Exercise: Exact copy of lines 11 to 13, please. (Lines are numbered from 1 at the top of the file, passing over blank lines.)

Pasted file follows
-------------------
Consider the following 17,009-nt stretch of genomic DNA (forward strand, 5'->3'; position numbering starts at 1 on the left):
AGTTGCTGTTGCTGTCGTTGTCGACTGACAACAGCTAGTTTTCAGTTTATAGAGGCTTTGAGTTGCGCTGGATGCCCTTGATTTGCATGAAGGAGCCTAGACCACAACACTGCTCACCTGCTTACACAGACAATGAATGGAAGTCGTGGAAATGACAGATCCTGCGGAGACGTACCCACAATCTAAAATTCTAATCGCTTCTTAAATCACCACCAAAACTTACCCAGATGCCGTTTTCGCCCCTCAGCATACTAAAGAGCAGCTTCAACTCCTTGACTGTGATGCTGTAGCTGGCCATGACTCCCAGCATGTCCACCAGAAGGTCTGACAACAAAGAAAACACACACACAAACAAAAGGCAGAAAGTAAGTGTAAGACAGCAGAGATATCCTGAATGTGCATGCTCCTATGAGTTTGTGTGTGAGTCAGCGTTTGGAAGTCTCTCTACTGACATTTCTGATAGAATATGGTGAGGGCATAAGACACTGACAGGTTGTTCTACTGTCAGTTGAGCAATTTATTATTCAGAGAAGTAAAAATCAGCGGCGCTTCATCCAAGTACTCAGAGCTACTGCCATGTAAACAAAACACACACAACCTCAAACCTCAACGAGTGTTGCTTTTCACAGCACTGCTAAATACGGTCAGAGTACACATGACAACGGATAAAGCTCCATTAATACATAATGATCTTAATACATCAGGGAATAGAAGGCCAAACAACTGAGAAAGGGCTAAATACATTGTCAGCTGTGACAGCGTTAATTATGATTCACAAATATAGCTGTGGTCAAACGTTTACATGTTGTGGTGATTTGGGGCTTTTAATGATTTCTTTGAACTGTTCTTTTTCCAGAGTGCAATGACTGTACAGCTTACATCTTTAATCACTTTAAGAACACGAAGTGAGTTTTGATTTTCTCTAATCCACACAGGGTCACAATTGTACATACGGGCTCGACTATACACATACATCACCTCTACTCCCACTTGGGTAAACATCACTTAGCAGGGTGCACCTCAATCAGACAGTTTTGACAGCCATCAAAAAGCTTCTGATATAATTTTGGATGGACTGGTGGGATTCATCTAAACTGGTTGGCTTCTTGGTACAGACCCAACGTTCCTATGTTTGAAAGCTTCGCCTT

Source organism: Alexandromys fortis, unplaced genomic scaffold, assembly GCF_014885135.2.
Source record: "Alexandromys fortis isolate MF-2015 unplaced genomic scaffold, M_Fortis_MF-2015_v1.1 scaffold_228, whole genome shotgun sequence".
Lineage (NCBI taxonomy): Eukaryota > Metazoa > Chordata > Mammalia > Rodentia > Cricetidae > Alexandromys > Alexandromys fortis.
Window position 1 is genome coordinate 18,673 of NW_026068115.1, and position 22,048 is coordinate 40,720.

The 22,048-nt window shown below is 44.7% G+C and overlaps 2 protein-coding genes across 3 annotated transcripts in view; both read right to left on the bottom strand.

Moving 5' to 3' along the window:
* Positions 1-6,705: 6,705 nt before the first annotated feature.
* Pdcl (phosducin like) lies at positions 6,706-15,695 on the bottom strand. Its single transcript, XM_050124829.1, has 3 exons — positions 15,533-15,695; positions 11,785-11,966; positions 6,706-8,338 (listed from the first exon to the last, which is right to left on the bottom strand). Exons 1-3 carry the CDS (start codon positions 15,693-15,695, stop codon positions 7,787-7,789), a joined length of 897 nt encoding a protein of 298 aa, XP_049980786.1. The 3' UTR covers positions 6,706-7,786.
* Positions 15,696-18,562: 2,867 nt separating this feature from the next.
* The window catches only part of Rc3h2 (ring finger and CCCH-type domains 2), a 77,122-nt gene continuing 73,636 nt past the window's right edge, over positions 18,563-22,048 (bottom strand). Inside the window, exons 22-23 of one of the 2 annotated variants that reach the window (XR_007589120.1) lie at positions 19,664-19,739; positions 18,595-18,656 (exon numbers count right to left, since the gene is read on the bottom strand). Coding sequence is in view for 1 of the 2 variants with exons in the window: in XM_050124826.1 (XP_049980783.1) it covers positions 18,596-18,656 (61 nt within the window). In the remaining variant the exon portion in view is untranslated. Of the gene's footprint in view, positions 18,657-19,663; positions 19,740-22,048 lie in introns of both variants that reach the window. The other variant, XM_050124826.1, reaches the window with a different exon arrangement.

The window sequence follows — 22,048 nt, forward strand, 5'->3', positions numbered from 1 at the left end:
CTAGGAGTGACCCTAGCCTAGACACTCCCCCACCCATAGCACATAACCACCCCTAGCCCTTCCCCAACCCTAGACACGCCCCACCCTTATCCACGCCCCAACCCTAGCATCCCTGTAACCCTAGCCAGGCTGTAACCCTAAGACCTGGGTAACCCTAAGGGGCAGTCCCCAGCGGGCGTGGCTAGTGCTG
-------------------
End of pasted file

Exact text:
* Positions 15,696-18,562: 2,867 nt separating this feature from the next.
* The window catches only part of Rc3h2 (ring finger and CCCH-type domains 2), a 77,122-nt gene continuing 73,636 nt past the window's right edge, over positions 18,563-22,048 (bottom strand). Inside the window, exons 22-23 of one of the 2 annotated variants that reach the window (XR_007589120.1) lie at positions 19,664-19,739; positions 18,595-18,656 (exon numbers count right to left, since the gene is read on the bottom strand). Coding sequence is in view for 1 of the 2 variants with exons in the window: in XM_050124826.1 (XP_049980783.1) it covers positions 18,596-18,656 (61 nt within the window). In the remaining variant the exon portion in view is untranslated. Of the gene's footprint in view, positions 18,657-19,663; positions 19,740-22,048 lie in introns of both variants that reach the window. The other variant, XM_050124826.1, reaches the window with a different exon arrangement.

The window sequence follows — 22,048 nt, forward strand, 5'->3', positions numbered from 1 at the left end: